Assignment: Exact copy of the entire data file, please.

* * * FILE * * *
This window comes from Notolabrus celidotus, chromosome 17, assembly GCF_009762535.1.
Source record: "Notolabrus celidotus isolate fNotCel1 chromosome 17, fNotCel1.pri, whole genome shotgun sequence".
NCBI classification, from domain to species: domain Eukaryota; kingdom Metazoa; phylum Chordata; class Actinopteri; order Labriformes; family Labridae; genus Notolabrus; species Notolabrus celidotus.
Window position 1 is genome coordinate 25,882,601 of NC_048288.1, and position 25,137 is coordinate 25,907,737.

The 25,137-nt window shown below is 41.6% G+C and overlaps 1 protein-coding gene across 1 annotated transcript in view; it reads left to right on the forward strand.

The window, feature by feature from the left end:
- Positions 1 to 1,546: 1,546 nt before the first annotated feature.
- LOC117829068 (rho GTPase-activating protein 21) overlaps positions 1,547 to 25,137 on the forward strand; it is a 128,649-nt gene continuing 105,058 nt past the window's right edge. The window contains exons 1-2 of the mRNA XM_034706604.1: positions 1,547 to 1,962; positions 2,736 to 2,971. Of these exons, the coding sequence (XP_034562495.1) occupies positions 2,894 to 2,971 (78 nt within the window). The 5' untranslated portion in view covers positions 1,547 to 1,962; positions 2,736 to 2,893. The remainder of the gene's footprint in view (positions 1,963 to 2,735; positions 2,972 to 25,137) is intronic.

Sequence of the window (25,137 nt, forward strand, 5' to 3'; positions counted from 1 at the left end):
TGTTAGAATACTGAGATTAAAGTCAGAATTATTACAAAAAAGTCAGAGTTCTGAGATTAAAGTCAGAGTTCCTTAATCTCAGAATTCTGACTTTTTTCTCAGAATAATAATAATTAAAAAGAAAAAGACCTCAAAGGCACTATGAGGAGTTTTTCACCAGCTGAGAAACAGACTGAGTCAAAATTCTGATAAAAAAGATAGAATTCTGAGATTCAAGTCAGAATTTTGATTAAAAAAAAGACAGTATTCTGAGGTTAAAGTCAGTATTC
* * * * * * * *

This window comes from Notolabrus celidotus, chromosome 17, assembly GCF_009762535.1.
Source record: "Notolabrus celidotus isolate fNotCel1 chromosome 17, fNotCel1.pri, whole genome shotgun sequence".
NCBI classification, from domain to species: domain Eukaryota; kingdom Metazoa; phylum Chordata; class Actinopteri; order Labriformes; family Labridae; genus Notolabrus; species Notolabrus celidotus.
Window position 1 is genome coordinate 25,882,601 of NC_048288.1, and position 25,137 is coordinate 25,907,737.

The 25,137-nt window shown below is 41.6% G+C and overlaps 1 protein-coding gene across 1 annotated transcript in view; it reads left to right on the forward strand.

The window, feature by feature from the left end:
- Positions 1 to 1,546: 1,546 nt before the first annotated feature.
- LOC117829068 (rho GTPase-activating protein 21) overlaps positions 1,547 to 25,137 on the forward strand; it is a 128,649-nt gene continuing 105,058 nt past the window's right edge. The window contains exons 1-2 of the mRNA XM_034706604.1: positions 1,547 to 1,962; positions 2,736 to 2,971. Of these exons, the coding sequence (XP_034562495.1) occupies positions 2,894 to 2,971 (78 nt within the window). The 5' untranslated portion in view covers positions 1,547 to 1,962; positions 2,736 to 2,893. The remainder of the gene's footprint in view (positions 1,963 to 2,735; positions 2,972 to 25,137) is intronic.

Sequence of the window (25,137 nt, forward strand, 5' to 3'; positions counted from 1 at the left end):
TGTTAGAATACTGAGATTAAAGTCAGAATTATTACAAAAAAGTCAGAGTTCTGAGATTAAAGTCAGAGTTCCTTAATCTCAGAATTCTGACTTTTTTCTCAGAATAATAATAATTAAAAAGAAAAAGACCTCAAAGGCACTATGAGGAGTTTTTCACCAGCTGAGAAACAGACTGAGTCAAAATTCTGATAAAAAAGATAGAATTCTGAGATTCAAGTCAGAATTTTGATTAAAAAAAAGACAGTATTCTGAGGTTAAAGTCAGTATTC